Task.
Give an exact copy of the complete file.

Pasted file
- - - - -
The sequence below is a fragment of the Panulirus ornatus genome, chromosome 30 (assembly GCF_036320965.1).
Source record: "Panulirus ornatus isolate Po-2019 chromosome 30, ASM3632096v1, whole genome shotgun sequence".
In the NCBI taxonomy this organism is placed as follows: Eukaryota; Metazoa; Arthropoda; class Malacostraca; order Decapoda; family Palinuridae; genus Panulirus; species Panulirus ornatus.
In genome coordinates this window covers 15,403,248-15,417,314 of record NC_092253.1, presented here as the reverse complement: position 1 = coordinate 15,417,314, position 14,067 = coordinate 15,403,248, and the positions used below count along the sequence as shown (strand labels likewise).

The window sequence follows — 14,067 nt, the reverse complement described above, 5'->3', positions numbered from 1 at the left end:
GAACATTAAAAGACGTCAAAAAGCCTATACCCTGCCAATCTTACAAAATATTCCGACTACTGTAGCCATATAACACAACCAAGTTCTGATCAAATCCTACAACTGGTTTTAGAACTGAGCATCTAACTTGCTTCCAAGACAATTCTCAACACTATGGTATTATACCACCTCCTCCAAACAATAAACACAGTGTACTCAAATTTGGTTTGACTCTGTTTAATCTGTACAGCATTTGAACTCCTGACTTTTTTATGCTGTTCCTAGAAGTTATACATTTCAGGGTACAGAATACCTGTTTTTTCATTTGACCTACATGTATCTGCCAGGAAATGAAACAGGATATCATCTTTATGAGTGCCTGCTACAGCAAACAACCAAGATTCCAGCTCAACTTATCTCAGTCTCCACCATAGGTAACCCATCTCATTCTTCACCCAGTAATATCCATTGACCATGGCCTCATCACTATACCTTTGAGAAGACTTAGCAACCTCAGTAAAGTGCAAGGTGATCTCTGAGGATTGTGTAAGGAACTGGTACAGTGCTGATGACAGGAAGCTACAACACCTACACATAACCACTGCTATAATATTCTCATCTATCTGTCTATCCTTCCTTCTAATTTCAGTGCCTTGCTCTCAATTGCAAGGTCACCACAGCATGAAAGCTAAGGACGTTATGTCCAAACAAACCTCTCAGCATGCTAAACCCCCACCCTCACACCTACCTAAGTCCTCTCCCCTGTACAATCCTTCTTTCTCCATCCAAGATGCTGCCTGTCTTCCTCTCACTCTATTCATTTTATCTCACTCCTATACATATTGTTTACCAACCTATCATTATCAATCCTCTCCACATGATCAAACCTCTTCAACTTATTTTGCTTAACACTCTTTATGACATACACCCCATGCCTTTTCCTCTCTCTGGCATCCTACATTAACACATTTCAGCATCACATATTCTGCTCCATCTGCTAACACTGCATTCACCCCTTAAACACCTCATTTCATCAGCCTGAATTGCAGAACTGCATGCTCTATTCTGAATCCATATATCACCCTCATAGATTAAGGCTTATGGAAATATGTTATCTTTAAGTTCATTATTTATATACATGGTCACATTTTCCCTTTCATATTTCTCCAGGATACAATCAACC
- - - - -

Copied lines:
The sequence below is a fragment of the Panulirus ornatus genome, chromosome 30 (assembly GCF_036320965.1).
Source record: "Panulirus ornatus isolate Po-2019 chromosome 30, ASM3632096v1, whole genome shotgun sequence".
In the NCBI taxonomy this organism is placed as follows: Eukaryota; Metazoa; Arthropoda; class Malacostraca; order Decapoda; family Palinuridae; genus Panulirus; species Panulirus ornatus.
In genome coordinates this window covers 15,403,248-15,417,314 of record NC_092253.1, presented here as the reverse complement: position 1 = coordinate 15,417,314, position 14,067 = coordinate 15,403,248, and the positions used below count along the sequence as shown (strand labels likewise).

The window sequence follows — 14,067 nt, the reverse complement described above, 5'->3', positions numbered from 1 at the left end:
GAACATTAAAAGACGTCAAAAAGCCTATACCCTGCCAATCTTACAAAATATTCCGACTACTGTAGCCATATAACACAACCAAGTTCTGATCAAATCCTACAACTGGTTTTAGAACTGAGCATCTAACTTGCTTCCAAGACAATTCTCAACACTATGGTATTATACCACCTCCTCCAAACAATAAACACAGTGTACTCAAATTTGGTTTGACTCTGTTTAATCTGTACAGCATTTGAACTCCTGACTTTTTTATGCTGTTCCTAGAAGTTATACATTTCAGGGTACAGAATACCTGTTTTTTCATTTGACCTACATGTATCTGCCAGGAAATGAAACAGGATATCATCTTTATGAGTGCCTGCTACAGCAAACAACCAAGATTCCAGCTCAACTTATCTCAGTCTCCACCATAGGTAACCCATCTCATTCTTCACCCAGTAATATCCATTGACCATGGCCTCATCACTATACCTTTGAGAAGACTTAGCAACCTCAGTAAAGTGCAAGGTGATCTCTGAGGATTGTGTAAGGAACTGGTACAGTGCTGATGACAGGAAGCTACAACACCTACACATAACCACTGCTATAATATTCTCATCTATCTGTCTATCCTTCCTTCTAATTTCAGTGCCTTGCTCTCAATTGCAAGGTCACCACAGCATGAAAGCTAAGGACGTTATGTCCAAACAAACCTCTCAGCATGCTAAACCCCCACCCTCACACCTACCTAAGTCCTCTCCCCTGTACAATCCTTCTTTCTCCATCCAAGATGCTGCCTGTCTTCCTCTCACTCTATTCATTTTATCTCACTCCTATACATATTGTTTACCAACCTATCATTATCAATCCTCTCCACATGATCAAACCTCTTCAACTTATTTTGCTTAACACTCTTTATGACATACACCCCATGCCTTTTCCTCTCTCTGGCATCCTACATTAACACATTTCAGCATCACATATTCTGCTCCATCTGCTAACACTGCATTCACCCCTTAAACACCTCATTTCATCAGCCTGAATTGCAGAACTGCATGCTCTATTCTGAATCCATATATCACCCTCATAGATTAAGGCTTATGGAAATATGTTATCTTTAAGTTCATTATTTATATACATGGTCACATTTTCCCTTTCATATTTCTCCAGGATACAATCAACC